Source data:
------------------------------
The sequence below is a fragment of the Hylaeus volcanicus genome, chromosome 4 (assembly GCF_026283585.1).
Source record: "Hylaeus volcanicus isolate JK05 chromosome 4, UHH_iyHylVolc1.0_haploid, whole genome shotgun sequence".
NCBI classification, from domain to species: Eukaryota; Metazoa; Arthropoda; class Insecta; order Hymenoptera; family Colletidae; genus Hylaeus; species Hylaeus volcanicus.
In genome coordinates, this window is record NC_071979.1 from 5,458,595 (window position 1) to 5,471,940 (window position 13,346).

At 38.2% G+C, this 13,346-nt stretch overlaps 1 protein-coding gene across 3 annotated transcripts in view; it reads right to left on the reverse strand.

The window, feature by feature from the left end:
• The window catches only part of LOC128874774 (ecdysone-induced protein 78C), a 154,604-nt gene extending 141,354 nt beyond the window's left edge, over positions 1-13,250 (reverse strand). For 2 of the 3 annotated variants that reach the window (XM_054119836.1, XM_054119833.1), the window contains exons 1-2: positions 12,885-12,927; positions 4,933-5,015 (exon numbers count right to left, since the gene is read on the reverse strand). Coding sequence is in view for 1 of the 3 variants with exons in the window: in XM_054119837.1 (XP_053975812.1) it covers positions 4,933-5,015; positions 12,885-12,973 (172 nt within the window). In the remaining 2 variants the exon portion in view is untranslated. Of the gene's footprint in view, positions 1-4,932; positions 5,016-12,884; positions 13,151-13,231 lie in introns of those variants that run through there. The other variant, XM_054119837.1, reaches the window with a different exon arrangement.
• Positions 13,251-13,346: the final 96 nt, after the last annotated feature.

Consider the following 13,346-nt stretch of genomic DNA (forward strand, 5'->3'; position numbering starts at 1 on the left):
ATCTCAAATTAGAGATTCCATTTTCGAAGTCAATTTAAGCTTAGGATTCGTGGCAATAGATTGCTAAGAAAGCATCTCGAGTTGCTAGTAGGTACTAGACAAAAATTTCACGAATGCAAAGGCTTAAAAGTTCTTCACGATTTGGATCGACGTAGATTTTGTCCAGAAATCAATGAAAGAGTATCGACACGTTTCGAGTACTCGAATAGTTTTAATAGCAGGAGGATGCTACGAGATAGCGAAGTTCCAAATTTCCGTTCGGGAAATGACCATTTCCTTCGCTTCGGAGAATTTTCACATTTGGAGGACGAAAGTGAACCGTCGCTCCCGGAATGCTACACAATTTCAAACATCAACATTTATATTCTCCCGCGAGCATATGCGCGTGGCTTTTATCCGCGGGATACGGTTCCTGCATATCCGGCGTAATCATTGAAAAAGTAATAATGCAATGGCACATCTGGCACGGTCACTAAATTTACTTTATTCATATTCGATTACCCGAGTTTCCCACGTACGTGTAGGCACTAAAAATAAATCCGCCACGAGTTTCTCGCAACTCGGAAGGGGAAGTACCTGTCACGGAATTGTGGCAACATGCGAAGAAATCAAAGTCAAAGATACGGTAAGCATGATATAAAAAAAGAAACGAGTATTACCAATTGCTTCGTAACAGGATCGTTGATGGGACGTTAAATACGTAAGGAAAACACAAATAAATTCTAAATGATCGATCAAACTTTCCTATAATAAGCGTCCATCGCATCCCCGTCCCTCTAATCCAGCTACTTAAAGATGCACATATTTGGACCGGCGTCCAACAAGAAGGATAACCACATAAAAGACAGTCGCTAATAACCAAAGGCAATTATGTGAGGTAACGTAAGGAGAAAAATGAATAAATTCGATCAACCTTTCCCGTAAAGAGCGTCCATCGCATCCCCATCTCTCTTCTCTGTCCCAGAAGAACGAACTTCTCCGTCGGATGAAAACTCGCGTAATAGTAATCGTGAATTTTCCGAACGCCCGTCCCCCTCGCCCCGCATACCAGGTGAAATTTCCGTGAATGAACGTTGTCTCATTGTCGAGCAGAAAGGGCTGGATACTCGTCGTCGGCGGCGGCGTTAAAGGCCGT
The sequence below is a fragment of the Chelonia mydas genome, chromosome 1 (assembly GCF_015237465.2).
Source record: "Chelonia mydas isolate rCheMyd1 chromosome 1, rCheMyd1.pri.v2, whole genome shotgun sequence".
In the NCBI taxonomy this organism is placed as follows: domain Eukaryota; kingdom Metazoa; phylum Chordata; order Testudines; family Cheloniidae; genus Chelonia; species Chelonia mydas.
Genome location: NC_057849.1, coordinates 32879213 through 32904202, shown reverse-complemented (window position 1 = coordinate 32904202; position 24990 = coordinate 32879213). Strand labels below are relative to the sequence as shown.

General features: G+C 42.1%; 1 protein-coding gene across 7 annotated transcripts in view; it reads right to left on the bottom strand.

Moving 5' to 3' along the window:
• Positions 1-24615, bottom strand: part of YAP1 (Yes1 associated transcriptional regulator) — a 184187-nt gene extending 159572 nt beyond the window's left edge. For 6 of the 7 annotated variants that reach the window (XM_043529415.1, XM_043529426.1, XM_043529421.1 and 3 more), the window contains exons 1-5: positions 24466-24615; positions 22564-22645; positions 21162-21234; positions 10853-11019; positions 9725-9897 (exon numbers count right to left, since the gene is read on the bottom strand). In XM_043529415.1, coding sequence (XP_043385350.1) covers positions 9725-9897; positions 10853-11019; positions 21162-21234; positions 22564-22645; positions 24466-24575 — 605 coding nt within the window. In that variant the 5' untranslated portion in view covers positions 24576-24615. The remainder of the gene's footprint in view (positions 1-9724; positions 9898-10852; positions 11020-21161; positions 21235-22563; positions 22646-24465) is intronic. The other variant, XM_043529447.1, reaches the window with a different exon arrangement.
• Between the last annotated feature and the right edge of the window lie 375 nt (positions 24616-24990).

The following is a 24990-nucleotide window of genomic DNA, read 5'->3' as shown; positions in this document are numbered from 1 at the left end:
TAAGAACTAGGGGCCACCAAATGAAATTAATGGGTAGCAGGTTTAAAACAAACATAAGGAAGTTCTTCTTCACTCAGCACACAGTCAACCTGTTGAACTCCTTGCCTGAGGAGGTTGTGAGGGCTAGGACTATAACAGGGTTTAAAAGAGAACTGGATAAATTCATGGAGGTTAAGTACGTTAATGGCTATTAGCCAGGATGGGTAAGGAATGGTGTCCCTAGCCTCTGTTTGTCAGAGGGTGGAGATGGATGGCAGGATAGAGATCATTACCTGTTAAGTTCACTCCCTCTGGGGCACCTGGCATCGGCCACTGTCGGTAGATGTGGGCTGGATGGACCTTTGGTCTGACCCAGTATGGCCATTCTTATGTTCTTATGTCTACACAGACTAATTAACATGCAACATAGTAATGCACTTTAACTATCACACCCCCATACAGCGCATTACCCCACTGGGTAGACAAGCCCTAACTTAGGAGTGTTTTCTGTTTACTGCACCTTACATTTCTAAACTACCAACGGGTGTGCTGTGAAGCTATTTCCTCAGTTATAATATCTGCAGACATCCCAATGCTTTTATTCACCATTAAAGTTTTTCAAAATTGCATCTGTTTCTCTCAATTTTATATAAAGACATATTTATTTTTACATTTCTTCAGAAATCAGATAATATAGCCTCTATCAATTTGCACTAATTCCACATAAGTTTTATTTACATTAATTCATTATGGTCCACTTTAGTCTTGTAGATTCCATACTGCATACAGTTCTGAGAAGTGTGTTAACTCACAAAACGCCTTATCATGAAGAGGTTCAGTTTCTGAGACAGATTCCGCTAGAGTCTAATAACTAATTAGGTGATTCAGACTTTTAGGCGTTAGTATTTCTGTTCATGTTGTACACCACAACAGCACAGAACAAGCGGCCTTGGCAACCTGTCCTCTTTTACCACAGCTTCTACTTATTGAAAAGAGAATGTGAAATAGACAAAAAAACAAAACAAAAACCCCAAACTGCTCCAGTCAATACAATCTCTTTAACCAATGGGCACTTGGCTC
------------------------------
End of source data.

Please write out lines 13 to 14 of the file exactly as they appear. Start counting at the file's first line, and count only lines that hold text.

In the NCBI taxonomy this organism is placed as follows: domain Eukaryota; kingdom Metazoa; phylum Chordata; order Testudines; family Cheloniidae; genus Chelonia; species Chelonia mydas.
Genome location: NC_057849.1, coordinates 32879213 through 32904202, shown reverse-complemented (window position 1 = coordinate 32904202; position 24990 = coordinate 32879213). Strand labels below are relative to the sequence as shown.